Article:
ENORMOUS Enterprise News -- Apple + IBM

#1 Edited by musicalmac (22694 posts) -

Apple and IBM Forge Global Partnership to Transform Enterprise Mobility

CUPERTINO, California and ARMONK, New York—July 15, 2014—Apple® and IBM (NYSE: IBM) today announced an exclusive partnership that teams the market-leading strengths of each company to transform enterprise mobility through a new class of business apps—bringing IBM’s big data and analytics capabilities to iPhone® and iPad®.

The landmark partnership aims to redefine the way work will get done, address key industry mobility challenges and spark true mobile-led business change—grounded in four core capabilities:

  • a new class of more than 100 industry-specific enterprise solutions including native apps, developed exclusively from the ground up, for iPhone and iPad;
  • unique IBM cloud services optimized for iOS, including device management, security, analytics and mobile integration;
  • new AppleCare® service and support offering tailored to the needs of the enterprise; and
  • new packaged offerings from IBM for device activation, supply and management.
Credit Apple

This is a 'holy cow' situation. Tim Cook elaborates on the deal --

“iPhone and iPad are the best mobile devices in the world and have transformed the way people work with over 98 percent of the Fortune 500 and over 92 percent of the Global 500 using iOS devices in their business today,” said Tim Cook, Apple’s CEO. “For the first time ever we’re putting IBM’s renowned big data analytics at iOS users’ fingertips, which opens up a large market opportunity for Apple. This is a radical step for enterprise and something that only Apple and IBM can deliver.”

Credit Apple

This serves as two things, 1. Confirmation that android was never a true contender in enterprise, and 2. Apple has captured the hearts and minds of both capable consumers and enterprise, largely removing Microsoft from both major markets in the post-PC era. This announcement even comes on the heels of the largest layoffs ever to take place within Microsoft.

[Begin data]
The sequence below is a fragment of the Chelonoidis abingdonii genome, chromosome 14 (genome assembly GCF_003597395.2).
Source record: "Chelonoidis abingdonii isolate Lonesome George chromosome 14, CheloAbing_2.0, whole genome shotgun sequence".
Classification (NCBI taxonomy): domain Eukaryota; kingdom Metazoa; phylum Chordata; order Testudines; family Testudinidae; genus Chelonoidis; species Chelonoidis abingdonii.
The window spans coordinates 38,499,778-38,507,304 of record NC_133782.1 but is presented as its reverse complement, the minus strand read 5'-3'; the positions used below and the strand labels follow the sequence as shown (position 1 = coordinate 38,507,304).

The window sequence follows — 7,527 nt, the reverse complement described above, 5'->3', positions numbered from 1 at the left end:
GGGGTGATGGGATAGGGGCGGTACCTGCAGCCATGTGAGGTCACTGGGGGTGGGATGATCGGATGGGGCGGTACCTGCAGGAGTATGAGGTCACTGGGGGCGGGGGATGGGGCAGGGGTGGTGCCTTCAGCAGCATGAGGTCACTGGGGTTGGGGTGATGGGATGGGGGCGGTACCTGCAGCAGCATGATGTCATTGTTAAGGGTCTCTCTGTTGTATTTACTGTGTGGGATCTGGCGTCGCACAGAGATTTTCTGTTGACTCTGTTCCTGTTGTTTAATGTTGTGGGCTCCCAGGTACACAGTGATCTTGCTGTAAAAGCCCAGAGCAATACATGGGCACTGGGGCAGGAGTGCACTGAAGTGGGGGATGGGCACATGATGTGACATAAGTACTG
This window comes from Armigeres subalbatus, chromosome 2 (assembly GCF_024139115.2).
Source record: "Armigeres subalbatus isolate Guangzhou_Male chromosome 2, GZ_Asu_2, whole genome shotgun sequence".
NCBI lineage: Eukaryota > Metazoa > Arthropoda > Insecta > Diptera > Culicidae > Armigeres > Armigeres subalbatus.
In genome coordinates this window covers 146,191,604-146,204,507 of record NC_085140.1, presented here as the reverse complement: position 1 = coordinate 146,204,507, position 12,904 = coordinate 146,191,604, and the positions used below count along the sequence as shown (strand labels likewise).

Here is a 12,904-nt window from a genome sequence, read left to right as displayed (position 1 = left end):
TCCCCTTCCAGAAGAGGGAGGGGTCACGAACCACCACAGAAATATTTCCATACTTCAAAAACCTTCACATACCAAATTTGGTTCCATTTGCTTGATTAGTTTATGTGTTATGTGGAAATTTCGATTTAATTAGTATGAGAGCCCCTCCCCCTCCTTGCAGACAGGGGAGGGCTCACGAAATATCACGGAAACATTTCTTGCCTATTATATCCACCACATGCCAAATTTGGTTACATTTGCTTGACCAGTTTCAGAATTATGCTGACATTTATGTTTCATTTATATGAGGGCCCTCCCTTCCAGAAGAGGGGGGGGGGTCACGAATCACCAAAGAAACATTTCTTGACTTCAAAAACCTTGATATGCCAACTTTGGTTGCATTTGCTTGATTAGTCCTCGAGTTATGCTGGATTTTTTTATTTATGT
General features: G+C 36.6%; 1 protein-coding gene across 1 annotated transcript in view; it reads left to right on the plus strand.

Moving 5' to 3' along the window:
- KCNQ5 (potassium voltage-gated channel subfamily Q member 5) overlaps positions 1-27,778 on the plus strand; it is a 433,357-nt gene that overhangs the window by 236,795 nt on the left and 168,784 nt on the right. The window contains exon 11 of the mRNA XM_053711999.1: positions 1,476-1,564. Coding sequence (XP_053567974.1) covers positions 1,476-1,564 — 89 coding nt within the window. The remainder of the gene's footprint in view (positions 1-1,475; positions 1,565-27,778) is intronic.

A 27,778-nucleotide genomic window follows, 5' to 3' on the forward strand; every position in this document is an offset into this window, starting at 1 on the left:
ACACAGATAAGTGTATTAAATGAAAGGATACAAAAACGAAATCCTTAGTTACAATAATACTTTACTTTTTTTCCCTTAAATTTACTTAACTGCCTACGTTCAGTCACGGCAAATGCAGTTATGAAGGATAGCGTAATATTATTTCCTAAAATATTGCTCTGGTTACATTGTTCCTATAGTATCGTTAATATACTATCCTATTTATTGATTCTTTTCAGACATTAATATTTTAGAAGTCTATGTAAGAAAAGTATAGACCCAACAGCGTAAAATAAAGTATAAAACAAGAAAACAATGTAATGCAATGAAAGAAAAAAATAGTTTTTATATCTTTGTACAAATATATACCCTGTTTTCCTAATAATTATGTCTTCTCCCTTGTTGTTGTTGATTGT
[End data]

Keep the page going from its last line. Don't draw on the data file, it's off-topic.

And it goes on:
It becomes more true every day -- Choose to work with Apple or you'll rue the day you decided not to.

#2 Edited by NVIDIATI (7528 posts) -

This is great news for both IBM and Apple. Depending on the applications that come out of this, they might be able to secure a nice chunk of the enterprise market, particularly in mobile phones.

When it comes to iPad's and enterprise software, I still don't see the advantage over an x86-64 tablet running Windows/Linux/Unix (etc.) that's compatible with just about anything. We're well past the point that a functional PC can't be in a portable and/or efficient tablet form factor. Then again, I'm also assuming that the company uses IBM in the first place.

As for Android, excluding Samsung, none of the other manufacturers seem to have the scale to the able to penetrate into the enterprise market. That's not to say Android doesn't have a place in the enterprise world:

ex. Boeing's Black phone is running Android. Not to be confused with the consumer available Blackphone.

#3 Edited by musicalmac (22694 posts) -

Looks like Boeing is in the minority.

Tim Cook did say 98 percent of the Fortune 500 and over 92 percent of the Global 500 are using iOS devices in their business today. Reinforcing that is going to greatly strengthen Apple's position. This is especially true because Apple is a consumer electronics company that sells hardware for profit, not ads. And because they're a hardware company selling devices primarily to the consumer public, they're doing the logical next step -- which is to secure that market by strengthening corporate willingness to accept BYOD culture.

Boeing is an exception, clearly. Cool idea for a phone, though, must be like a badge of honor to own that.

#4 Posted by Mister-Man (21 posts) -

@NVIDIATI: "Might be able to secure a nice chunk of the enterprise market?" Aren't they already dominating it? 92% and 98% of the Fortune 500 and Global 500 sounds like a little more than a nice chunk, it sounds like the lions share, if not the entire share itself.